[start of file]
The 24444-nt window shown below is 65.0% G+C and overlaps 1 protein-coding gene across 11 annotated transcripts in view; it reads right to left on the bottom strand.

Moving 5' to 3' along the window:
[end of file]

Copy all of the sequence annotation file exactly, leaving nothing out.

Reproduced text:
The 24444-nt window shown below is 65.0% G+C and overlaps 1 protein-coding gene across 11 annotated transcripts in view; it reads right to left on the bottom strand.

Moving 5' to 3' along the window: